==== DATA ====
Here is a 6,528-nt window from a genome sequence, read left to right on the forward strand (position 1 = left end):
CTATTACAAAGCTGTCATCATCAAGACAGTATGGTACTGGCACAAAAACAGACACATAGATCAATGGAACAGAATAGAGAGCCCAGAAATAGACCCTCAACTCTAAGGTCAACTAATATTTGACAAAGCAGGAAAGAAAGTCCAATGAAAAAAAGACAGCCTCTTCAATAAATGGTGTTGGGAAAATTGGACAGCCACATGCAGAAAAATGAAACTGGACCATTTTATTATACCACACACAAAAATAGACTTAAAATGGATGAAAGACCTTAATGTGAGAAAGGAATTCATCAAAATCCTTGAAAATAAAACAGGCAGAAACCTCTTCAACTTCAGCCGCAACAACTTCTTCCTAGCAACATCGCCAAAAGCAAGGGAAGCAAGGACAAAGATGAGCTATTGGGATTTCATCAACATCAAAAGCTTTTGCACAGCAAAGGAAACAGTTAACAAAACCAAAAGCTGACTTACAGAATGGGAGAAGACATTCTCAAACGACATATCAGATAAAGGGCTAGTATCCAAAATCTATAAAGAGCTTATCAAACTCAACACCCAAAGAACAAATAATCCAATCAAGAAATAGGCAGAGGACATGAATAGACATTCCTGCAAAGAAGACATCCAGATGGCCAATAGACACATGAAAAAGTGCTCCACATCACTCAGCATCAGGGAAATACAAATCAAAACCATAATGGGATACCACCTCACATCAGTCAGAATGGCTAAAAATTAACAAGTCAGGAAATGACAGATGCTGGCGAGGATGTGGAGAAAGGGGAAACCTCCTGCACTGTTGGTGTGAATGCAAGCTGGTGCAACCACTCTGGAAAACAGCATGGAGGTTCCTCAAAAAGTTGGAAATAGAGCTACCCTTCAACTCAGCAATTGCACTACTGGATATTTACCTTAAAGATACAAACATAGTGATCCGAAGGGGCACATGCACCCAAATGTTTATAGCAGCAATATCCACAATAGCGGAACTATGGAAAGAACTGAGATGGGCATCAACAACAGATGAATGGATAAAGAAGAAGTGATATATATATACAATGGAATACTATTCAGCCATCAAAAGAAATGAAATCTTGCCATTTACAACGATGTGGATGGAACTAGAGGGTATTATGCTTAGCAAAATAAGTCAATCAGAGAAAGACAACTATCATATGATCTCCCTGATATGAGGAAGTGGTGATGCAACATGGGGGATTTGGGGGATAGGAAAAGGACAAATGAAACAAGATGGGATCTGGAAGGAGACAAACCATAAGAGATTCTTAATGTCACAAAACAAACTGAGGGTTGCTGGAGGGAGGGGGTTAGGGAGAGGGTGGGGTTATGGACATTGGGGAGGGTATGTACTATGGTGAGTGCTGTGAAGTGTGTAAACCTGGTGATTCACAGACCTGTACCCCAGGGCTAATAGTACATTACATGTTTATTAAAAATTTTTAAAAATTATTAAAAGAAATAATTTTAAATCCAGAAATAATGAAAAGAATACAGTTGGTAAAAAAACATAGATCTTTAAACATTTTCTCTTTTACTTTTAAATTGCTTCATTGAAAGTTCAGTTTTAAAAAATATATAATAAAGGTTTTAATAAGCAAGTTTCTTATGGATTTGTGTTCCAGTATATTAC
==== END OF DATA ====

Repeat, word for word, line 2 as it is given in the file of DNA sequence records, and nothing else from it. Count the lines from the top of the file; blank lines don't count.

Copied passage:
CTATTACAAAGCTGTCATCATCAAGACAGTATGGTACTGGCACAAAAACAGACACATAGATCAATGGAACAGAATAGAGAGCCCAGAAATAGACCCTCAACTCTAAGGTCAACTAATATTTGACAAAGCAGGAAAGAAAGTCCAATGAAAAAAAGACAGCCTCTTCAATAAATGGTGTTGGGAAAATTGGACAGCCACATGCAGAAAAATGAAACTGGACCATTTTATTATACCACACACAAAAATAGACTTAAAATGGATGAAAGACCTTAATGTGAGAAAGGAATTCATCAAAATCCTTGAAAATAAAACAGGCAGAAACCTCTTCAACTTCAGCCGCAACAACTTCTTCCTAGCAACATCGCCAAAAGCAAGGGAAGCAAGGACAAAGATGAGCTATTGGGATTTCATCAACATCAAAAGCTTTTGCACAGCAAAGGAAACAGTTAACAAAACCAAAAGCTGACTTACAGAATGGGAGAAGACATTCTCAAACGACATATCAGATAAAGGGCTAGTATCCAAAATCTATAAAGAGCTTATCAAACTCAACACCCAAAGAACAAATAATCCAATCAAGAAATAGGCAGAGGACATGAATAGACATTCCTGCAAAGAAGACATCCAGATGGCCAATAGACACATGAAAAAGTGCTCCACATCACTCAGCATCAGGGAAATACAAATCAAAACCATAATGGGATACCACCTCACATCAGTCAGAATGGCTAAAAATTAACAAGTCAGGAAATGACAGATGCTGGCGAGGATGTGGAGAAAGGGGAAACCTCCTGCACTGTTGGTGTGAATGCAAGCTGGTGCAACCACTCTGGAAAACAGCATGGAGGTTCCTCAAAAAGTTGGAAATAGAGCTACCCTTCAACTCAGCAATTGCACTACTGGATATTTACCTTAAAGATACAAACATAGTGATCCGAAGGGGCACATGCACCCAAATGTTTATAGCAGCAATATCCACAATAGCGGAACTATGGAAAGAACTGAGATGGGCATCAACAACAGATGAATGGATAAAGAAGAAGTGATATATATATACAATGGAATACTATTCAGCCATCAAAAGAAATGAAATCTTGCCATTTACAACGATGTGGATGGAACTAGAGGGTATTATGCTTAGCAAAATAAGTCAATCAGAGAAAGACAACTATCATATGATCTCCCTGATATGAGGAAGTGGTGATGCAACATGGGGGATTTGGGGGATAGGAAAAGGACAAATGAAACAAGATGGGATCTGGAAGGAGACAAACCATAAGAGATTCTTAATGTCACAAAACAAACTGAGGGTTGCTGGAGGGAGGGGGTTAGGGAGAGGGTGGGGTTATGGACATTGGGGAGGGTATGTACTATGGTGAGTGCTGTGAAGTGTGTAAACCTGGTGATTCACAGACCTGTACCCCAGGGCTAATAGTACATTACATGTTTATTAAAAATTTTTAAAAATTATTAAAAGAAATAATTTTAAATCCAGAAATAATGAAAAGAATACAGTTGGTAAAAAAACATAGATCTTTAAACATTTTCTCTTTTACTTTTAAATTGCTTCATTGAAAGTTCAGTTTTAAAAAATATATAATAAAGGTTTTAATAAGCAAGTTTCTTATGGATTTGTGTTCCAGTATATTAC